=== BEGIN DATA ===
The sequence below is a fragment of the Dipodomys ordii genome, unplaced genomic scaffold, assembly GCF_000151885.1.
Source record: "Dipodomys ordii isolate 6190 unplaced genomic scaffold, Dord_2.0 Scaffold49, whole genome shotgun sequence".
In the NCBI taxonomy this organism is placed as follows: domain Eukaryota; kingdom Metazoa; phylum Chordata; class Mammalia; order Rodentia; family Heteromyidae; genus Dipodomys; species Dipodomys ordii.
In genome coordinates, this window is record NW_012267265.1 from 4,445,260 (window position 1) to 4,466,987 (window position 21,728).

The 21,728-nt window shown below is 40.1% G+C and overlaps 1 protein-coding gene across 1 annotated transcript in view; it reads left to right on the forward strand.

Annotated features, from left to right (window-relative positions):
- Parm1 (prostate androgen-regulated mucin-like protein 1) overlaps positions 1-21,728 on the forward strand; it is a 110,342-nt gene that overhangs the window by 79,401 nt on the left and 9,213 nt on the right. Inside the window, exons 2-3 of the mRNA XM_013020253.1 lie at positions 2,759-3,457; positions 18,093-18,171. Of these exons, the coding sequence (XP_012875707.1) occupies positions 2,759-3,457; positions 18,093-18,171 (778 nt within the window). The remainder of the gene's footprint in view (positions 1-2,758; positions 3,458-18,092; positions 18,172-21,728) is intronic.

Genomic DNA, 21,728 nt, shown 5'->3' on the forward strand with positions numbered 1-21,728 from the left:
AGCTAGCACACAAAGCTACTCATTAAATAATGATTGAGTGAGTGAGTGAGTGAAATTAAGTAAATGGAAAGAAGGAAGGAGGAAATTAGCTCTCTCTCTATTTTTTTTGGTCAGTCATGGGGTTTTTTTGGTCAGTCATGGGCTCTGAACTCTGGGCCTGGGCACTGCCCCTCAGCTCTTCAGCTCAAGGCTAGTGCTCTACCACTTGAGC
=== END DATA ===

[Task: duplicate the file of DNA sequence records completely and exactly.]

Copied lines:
The sequence below is a fragment of the Dipodomys ordii genome, unplaced genomic scaffold, assembly GCF_000151885.1.
Source record: "Dipodomys ordii isolate 6190 unplaced genomic scaffold, Dord_2.0 Scaffold49, whole genome shotgun sequence".
In the NCBI taxonomy this organism is placed as follows: domain Eukaryota; kingdom Metazoa; phylum Chordata; class Mammalia; order Rodentia; family Heteromyidae; genus Dipodomys; species Dipodomys ordii.
In genome coordinates, this window is record NW_012267265.1 from 4,445,260 (window position 1) to 4,466,987 (window position 21,728).

The 21,728-nt window shown below is 40.1% G+C and overlaps 1 protein-coding gene across 1 annotated transcript in view; it reads left to right on the forward strand.

Annotated features, from left to right (window-relative positions):
- Parm1 (prostate androgen-regulated mucin-like protein 1) overlaps positions 1-21,728 on the forward strand; it is a 110,342-nt gene that overhangs the window by 79,401 nt on the left and 9,213 nt on the right. Inside the window, exons 2-3 of the mRNA XM_013020253.1 lie at positions 2,759-3,457; positions 18,093-18,171. Of these exons, the coding sequence (XP_012875707.1) occupies positions 2,759-3,457; positions 18,093-18,171 (778 nt within the window). The remainder of the gene's footprint in view (positions 1-2,758; positions 3,458-18,092; positions 18,172-21,728) is intronic.

Genomic DNA, 21,728 nt, shown 5'->3' on the forward strand with positions numbered 1-21,728 from the left:
AGCTAGCACACAAAGCTACTCATTAAATAATGATTGAGTGAGTGAGTGAGTGAAATTAAGTAAATGGAAAGAAGGAAGGAGGAAATTAGCTCTCTCTCTATTTTTTTTGGTCAGTCATGGGGTTTTTTTGGTCAGTCATGGGCTCTGAACTCTGGGCCTGGGCACTGCCCCTCAGCTCTTCAGCTCAAGGCTAGTGCTCTACCACTTGAGC